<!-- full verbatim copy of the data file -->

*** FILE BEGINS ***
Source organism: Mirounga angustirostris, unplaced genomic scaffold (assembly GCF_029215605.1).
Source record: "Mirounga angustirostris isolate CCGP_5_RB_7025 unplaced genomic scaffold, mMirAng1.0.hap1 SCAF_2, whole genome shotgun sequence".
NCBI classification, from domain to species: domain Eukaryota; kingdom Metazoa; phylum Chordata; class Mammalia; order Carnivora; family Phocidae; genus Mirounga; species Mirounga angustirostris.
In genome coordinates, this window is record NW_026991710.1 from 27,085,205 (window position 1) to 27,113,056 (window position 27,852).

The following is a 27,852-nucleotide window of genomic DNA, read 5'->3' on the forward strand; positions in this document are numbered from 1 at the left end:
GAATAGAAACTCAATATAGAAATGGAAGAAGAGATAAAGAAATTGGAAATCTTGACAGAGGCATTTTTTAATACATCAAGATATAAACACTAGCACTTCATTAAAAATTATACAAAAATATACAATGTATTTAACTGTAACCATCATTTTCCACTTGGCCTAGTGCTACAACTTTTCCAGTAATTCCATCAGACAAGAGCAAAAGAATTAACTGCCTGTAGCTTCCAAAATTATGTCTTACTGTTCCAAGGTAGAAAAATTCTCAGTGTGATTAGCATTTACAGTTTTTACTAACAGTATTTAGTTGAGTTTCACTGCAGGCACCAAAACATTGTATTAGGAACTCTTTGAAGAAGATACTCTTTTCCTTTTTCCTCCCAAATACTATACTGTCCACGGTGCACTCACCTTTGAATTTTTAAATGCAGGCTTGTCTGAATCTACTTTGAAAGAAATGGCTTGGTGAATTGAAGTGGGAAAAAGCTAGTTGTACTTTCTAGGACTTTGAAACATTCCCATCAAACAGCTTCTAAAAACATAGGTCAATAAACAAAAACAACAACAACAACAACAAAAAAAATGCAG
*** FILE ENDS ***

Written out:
Source organism: Mirounga angustirostris, unplaced genomic scaffold (assembly GCF_029215605.1).
Source record: "Mirounga angustirostris isolate CCGP_5_RB_7025 unplaced genomic scaffold, mMirAng1.0.hap1 SCAF_2, whole genome shotgun sequence".
NCBI classification, from domain to species: domain Eukaryota; kingdom Metazoa; phylum Chordata; class Mammalia; order Carnivora; family Phocidae; genus Mirounga; species Mirounga angustirostris.
In genome coordinates, this window is record NW_026991710.1 from 27,085,205 (window position 1) to 27,113,056 (window position 27,852).

The following is a 27,852-nucleotide window of genomic DNA, read 5'->3' on the forward strand; positions in this document are numbered from 1 at the left end:
GAATAGAAACTCAATATAGAAATGGAAGAAGAGATAAAGAAATTGGAAATCTTGACAGAGGCATTTTTTAATACATCAAGATATAAACACTAGCACTTCATTAAAAATTATACAAAAATATACAATGTATTTAACTGTAACCATCATTTTCCACTTGGCCTAGTGCTACAACTTTTCCAGTAATTCCATCAGACAAGAGCAAAAGAATTAACTGCCTGTAGCTTCCAAAATTATGTCTTACTGTTCCAAGGTAGAAAAATTCTCAGTGTGATTAGCATTTACAGTTTTTACTAACAGTATTTAGTTGAGTTTCACTGCAGGCACCAAAACATTGTATTAGGAACTCTTTGAAGAAGATACTCTTTTCCTTTTTCCTCCCAAATACTATACTGTCCACGGTGCACTCACCTTTGAATTTTTAAATGCAGGCTTGTCTGAATCTACTTTGAAAGAAATGGCTTGGTGAATTGAAGTGGGAAAAAGCTAGTTGTACTTTCTAGGACTTTGAAACATTCCCATCAAACAGCTTCTAAAAACATAGGTCAATAAACAAAAACAACAACAACAACAACAAAAAAAATGCAG